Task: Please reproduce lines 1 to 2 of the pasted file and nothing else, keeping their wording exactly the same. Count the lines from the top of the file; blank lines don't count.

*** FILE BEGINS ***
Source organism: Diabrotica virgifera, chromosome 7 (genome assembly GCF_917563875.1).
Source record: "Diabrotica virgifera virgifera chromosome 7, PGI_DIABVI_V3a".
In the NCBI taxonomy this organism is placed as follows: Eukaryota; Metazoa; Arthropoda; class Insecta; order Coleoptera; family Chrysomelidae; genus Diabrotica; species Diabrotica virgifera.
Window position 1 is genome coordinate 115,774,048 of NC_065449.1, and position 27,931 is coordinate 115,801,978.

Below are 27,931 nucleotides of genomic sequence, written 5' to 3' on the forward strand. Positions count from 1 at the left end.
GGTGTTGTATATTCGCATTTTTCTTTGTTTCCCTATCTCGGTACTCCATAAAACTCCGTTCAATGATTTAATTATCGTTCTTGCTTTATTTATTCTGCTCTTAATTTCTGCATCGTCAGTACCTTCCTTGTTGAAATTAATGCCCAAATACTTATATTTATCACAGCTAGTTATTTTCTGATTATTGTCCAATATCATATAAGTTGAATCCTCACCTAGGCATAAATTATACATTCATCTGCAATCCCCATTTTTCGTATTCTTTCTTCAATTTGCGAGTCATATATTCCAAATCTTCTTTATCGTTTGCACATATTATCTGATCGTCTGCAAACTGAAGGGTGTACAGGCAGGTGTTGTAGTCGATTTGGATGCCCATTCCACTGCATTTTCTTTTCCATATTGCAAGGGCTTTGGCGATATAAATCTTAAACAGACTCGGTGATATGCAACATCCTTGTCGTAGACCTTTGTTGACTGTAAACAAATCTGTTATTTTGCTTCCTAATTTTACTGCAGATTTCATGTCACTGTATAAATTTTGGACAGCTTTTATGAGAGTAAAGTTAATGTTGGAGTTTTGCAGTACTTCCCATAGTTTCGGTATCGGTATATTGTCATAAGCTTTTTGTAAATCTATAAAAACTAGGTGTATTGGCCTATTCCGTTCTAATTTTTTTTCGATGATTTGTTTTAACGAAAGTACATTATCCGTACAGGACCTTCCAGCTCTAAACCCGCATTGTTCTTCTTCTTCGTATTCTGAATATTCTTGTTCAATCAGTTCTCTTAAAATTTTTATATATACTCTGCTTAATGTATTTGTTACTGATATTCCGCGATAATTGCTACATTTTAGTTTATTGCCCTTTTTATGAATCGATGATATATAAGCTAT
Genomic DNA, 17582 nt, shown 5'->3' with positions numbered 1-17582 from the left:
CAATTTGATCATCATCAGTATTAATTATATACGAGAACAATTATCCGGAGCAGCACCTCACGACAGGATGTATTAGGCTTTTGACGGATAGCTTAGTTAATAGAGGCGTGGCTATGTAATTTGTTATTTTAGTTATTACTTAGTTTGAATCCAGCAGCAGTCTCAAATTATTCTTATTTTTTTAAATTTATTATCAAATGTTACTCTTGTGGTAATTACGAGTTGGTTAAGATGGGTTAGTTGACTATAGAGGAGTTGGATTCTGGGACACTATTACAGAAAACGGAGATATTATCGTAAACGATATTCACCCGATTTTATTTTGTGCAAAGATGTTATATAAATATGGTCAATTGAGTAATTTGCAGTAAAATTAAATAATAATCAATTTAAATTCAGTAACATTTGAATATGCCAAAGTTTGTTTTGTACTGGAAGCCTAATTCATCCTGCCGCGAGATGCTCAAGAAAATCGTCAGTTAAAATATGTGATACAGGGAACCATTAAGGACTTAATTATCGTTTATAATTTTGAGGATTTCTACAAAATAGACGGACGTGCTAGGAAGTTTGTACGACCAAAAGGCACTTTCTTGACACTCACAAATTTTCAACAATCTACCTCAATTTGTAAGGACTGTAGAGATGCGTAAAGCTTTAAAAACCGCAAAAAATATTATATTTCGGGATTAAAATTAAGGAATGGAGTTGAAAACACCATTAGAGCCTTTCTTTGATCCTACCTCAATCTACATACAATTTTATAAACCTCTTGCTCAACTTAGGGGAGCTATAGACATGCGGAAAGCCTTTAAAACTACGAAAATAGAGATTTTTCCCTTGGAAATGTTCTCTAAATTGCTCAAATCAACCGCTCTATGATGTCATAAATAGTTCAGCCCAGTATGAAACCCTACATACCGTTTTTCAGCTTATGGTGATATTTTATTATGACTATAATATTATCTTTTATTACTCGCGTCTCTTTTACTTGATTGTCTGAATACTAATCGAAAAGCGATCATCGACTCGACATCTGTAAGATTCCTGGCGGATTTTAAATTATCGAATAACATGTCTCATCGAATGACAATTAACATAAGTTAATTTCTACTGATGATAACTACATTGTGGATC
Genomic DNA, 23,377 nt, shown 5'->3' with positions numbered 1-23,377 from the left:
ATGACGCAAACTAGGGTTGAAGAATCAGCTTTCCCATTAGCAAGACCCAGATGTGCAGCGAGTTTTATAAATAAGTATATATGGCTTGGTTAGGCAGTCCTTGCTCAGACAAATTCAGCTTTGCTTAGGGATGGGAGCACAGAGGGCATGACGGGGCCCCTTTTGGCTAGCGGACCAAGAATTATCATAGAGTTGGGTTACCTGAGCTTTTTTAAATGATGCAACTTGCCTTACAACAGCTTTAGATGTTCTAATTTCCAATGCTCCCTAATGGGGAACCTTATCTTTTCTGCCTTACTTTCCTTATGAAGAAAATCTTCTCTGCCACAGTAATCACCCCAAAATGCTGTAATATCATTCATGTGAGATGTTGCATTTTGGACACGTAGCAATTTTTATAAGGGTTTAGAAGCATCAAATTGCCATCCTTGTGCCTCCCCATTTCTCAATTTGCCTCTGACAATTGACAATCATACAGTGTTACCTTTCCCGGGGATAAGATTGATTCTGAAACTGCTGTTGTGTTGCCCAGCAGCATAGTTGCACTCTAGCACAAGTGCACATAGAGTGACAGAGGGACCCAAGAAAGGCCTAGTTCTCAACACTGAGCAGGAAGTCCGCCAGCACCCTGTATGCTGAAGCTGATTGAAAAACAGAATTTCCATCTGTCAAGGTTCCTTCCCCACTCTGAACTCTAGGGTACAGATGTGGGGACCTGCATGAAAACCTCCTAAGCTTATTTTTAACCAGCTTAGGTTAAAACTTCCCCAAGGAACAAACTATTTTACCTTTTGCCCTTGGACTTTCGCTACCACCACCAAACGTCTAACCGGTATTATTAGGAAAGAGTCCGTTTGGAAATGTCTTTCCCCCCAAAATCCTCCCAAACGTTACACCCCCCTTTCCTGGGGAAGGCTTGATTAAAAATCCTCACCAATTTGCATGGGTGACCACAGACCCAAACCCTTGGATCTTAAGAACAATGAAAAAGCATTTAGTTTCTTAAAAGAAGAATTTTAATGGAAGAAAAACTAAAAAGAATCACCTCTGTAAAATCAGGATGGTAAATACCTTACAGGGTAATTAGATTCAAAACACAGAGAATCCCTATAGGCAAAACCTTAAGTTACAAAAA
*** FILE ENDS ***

Source organism: Diabrotica virgifera, chromosome 7 (genome assembly GCF_917563875.1).
Source record: "Diabrotica virgifera virgifera chromosome 7, PGI_DIABVI_V3a".